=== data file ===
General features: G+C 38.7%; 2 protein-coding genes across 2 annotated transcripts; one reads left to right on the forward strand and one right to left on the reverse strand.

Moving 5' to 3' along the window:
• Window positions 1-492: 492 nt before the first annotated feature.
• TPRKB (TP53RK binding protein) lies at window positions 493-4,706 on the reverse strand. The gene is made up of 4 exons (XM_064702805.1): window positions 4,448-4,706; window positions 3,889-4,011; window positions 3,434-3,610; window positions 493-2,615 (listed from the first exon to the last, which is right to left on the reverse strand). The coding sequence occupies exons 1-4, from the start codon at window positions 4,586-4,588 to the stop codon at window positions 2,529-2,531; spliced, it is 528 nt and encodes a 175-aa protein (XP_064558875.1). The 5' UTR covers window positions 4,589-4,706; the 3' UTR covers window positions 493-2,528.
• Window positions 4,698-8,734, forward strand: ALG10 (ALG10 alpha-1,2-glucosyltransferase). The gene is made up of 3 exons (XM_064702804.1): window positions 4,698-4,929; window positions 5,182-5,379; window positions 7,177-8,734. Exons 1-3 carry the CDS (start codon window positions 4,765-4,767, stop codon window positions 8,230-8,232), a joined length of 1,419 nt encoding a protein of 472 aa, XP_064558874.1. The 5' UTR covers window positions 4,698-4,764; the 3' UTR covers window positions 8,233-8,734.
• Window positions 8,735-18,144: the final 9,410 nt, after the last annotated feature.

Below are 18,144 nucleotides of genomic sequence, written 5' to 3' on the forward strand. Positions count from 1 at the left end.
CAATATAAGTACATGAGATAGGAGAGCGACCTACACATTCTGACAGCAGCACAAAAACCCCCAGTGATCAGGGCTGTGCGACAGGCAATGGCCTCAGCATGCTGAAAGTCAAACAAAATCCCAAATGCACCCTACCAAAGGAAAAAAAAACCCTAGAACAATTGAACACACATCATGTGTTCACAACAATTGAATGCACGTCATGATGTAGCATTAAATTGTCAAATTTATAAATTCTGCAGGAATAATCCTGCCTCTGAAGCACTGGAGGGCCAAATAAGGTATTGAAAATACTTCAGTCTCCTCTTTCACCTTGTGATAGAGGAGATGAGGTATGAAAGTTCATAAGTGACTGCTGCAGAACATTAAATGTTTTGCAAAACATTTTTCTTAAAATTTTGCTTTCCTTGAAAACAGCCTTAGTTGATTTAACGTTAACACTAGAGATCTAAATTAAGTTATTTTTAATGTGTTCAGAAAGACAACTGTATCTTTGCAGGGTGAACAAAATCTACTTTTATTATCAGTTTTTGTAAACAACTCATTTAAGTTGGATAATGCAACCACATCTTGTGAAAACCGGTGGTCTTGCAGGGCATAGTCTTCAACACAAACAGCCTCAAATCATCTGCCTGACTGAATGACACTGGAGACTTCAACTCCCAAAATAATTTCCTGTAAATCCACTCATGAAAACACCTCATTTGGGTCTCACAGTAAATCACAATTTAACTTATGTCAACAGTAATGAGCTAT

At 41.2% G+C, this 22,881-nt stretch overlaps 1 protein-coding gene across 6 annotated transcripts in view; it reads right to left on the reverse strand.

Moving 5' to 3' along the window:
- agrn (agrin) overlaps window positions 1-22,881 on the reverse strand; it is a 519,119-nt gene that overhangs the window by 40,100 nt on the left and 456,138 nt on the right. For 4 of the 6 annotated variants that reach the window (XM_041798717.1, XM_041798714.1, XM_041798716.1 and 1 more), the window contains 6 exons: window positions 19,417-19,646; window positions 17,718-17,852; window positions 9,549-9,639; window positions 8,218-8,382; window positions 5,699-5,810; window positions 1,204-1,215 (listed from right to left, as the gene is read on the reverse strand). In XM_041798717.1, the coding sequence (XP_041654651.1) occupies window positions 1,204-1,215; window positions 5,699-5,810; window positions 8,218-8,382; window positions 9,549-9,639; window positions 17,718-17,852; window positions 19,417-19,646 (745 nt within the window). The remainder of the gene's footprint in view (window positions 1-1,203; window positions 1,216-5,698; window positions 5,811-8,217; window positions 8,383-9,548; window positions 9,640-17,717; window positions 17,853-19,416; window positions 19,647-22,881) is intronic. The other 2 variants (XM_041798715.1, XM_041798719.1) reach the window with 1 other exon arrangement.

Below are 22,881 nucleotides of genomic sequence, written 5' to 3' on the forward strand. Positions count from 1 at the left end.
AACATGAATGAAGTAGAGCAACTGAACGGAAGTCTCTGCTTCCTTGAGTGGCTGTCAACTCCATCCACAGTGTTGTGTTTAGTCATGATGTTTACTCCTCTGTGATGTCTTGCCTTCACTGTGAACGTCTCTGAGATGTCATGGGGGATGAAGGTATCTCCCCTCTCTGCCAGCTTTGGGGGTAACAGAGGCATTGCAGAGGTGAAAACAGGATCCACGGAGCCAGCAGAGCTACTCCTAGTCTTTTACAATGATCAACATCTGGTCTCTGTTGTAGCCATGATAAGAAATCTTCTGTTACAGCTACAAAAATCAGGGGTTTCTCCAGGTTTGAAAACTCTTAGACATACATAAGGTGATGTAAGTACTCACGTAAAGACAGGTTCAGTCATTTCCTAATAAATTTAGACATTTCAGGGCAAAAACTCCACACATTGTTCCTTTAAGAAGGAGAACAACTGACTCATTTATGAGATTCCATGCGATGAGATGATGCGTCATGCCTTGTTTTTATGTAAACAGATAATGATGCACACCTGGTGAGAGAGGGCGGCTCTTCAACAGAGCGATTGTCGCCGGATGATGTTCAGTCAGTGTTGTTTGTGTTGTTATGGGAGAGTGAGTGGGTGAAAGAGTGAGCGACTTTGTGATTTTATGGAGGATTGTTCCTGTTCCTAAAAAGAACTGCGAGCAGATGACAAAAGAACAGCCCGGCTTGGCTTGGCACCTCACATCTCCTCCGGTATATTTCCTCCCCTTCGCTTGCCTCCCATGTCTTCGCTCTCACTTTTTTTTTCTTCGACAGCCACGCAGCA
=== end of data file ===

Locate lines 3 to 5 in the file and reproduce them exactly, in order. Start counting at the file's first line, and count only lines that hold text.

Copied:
• Window positions 1-492: 492 nt before the first annotated feature.
• TPRKB (TP53RK binding protein) lies at window positions 493-4,706 on the reverse strand. The gene is made up of 4 exons (XM_064702805.1): window positions 4,448-4,706; window positions 3,889-4,011; window positions 3,434-3,610; window positions 493-2,615 (listed from the first exon to the last, which is right to left on the reverse strand). The coding sequence occupies exons 1-4, from the start codon at window positions 4,586-4,588 to the stop codon at window positions 2,529-2,531; spliced, it is 528 nt and encodes a 175-aa protein (XP_064558875.1). The 5' UTR covers window positions 4,589-4,706; the 3' UTR covers window positions 493-2,528.
• Window positions 4,698-8,734, forward strand: ALG10 (ALG10 alpha-1,2-glucosyltransferase). The gene is made up of 3 exons (XM_064702804.1): window positions 4,698-4,929; window positions 5,182-5,379; window positions 7,177-8,734. Exons 1-3 carry the CDS (start codon window positions 4,765-4,767, stop codon window positions 8,230-8,232), a joined length of 1,419 nt encoding a protein of 472 aa, XP_064558874.1. The 5' UTR covers window positions 4,698-4,764; the 3' UTR covers window positions 8,233-8,734.